In today’s Gospel Jesus raises the question of his betrayer. The disciples, gathered at the Last Supper, are perplexed at this. And, if we think about it, we too might share in their puzzlement. Why did Judas, who had the great privilege in following the Son of God, choose to betray Jesus? Was it jealousy, disillusionment, lust for money, or simple human weakness? Whatever Judas’ motivations, Jesus knew that it was coming. As God, He always knew it was coming.
In a dramatic moment, Jesus identifies Judas as his betrayer with a gesture of love: offering him a dipped morsel of bread; a eucharistic act. In this we see that Jesus’ love never fails. Even in the face of treachery and towards His end, our Lord extends kindness to the archetypal betrayer. Judas can barely stand to be in His presence and makes an abrupt exit.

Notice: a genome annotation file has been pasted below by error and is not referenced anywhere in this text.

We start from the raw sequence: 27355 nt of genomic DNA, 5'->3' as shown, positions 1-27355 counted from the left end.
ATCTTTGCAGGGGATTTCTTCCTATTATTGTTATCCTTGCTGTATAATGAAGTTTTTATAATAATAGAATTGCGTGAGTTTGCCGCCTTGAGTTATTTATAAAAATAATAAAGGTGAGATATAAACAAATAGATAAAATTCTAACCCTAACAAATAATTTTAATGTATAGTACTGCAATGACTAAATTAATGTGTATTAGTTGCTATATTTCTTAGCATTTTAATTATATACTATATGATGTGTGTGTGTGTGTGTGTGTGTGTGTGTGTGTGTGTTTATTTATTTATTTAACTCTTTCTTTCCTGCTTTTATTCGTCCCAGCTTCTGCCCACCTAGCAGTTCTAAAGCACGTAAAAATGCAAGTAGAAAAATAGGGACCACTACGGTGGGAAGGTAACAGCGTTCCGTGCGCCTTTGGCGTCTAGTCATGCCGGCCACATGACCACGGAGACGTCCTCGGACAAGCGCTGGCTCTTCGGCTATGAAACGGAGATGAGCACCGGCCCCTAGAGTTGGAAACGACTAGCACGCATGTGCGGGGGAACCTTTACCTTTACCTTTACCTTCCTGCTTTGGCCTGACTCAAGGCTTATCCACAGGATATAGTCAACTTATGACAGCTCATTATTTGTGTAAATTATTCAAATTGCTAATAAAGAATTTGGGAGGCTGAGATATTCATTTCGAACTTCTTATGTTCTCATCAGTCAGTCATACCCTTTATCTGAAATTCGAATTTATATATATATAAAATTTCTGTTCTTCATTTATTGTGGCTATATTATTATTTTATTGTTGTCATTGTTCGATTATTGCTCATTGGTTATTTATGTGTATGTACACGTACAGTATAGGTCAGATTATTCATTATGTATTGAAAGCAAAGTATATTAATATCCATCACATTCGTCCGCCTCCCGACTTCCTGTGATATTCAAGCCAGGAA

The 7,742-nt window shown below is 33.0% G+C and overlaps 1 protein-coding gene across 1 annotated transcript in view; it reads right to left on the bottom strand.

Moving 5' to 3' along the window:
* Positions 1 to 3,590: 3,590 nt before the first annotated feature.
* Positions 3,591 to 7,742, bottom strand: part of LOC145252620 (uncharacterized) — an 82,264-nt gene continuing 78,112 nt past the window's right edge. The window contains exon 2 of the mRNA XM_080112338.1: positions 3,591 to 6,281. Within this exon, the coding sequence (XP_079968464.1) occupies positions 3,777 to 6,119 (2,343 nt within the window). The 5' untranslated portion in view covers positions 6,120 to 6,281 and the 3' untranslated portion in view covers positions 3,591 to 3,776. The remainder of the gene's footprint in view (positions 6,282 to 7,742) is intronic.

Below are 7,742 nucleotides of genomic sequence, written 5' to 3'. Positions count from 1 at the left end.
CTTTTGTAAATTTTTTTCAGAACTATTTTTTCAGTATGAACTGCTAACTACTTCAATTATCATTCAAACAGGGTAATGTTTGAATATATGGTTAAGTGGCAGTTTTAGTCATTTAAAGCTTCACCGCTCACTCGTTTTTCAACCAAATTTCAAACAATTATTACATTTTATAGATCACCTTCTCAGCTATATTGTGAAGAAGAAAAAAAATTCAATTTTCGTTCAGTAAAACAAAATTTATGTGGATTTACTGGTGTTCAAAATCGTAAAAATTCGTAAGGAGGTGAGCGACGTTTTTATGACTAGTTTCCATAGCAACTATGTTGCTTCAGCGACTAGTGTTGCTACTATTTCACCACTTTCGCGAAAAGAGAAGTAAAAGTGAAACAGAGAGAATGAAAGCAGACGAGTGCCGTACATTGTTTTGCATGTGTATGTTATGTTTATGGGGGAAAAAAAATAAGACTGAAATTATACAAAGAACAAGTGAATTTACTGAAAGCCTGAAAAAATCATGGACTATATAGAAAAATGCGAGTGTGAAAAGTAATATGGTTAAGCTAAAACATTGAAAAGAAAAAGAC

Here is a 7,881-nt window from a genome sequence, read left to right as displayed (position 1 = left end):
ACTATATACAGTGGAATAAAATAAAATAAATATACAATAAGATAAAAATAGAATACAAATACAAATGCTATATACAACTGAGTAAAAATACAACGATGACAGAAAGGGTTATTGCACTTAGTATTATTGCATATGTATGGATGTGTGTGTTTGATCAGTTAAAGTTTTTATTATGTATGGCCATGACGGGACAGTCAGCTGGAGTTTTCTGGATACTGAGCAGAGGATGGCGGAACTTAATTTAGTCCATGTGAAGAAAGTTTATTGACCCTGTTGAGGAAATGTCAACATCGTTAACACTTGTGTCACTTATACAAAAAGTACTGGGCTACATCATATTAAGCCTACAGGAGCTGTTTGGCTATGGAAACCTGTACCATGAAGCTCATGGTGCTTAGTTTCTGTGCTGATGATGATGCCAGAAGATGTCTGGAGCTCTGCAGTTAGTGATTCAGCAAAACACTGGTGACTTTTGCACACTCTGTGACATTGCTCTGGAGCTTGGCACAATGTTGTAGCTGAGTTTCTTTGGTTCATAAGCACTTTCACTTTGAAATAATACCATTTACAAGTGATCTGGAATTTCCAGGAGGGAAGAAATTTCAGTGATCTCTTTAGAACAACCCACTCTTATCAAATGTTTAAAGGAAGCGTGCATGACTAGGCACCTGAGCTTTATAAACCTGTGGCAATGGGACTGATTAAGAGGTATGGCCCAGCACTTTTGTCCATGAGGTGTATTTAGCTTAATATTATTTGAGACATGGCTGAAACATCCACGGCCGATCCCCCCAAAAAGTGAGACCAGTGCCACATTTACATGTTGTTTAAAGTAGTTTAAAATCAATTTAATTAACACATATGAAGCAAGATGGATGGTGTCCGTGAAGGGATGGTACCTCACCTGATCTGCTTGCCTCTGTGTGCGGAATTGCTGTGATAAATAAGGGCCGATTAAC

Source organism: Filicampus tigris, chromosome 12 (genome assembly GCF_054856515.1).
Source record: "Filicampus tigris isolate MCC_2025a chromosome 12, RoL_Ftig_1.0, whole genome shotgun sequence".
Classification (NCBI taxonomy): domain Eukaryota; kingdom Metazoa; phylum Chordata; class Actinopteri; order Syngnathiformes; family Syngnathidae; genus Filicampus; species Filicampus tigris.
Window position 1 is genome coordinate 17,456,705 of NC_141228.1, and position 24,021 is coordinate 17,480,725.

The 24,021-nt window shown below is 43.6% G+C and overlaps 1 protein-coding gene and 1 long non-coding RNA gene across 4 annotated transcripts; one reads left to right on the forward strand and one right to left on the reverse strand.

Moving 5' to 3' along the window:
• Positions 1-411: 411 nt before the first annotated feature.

It’s tempting to think “thank goodness, I am not like that wicked Judas”. But there’s another character that we are invited to consider: Peter. Peter only wants to follow Jesus but Jesus tells him, that he will deny Him three times. Even if we might not readily identify with Judas as betrayer do we not detect something of Peter’s simultaneous enthusiasm and failure in ourselves? How many times have we longed for Jesus yet denied Him in sin, in thought, word, and deed?
A priest in this community when reflecting on Confession, especially during Lent, is given to refrain, “it’s not too late”. It’s not too late to make up for a bad Lent, to repent of some habitual sin, to seek mercy for some grievous (or not-so-grievous) wrong and to be forgiven for our transgression and put ourselves in right relationship with God. Go to Confession, knock on the door of the Presbytery if you have to; it’s not too late.
Just as to Judas, so to Peter and to us: our Lord’s response is love. And for that earth-shattering gesture, we look to Good Friday.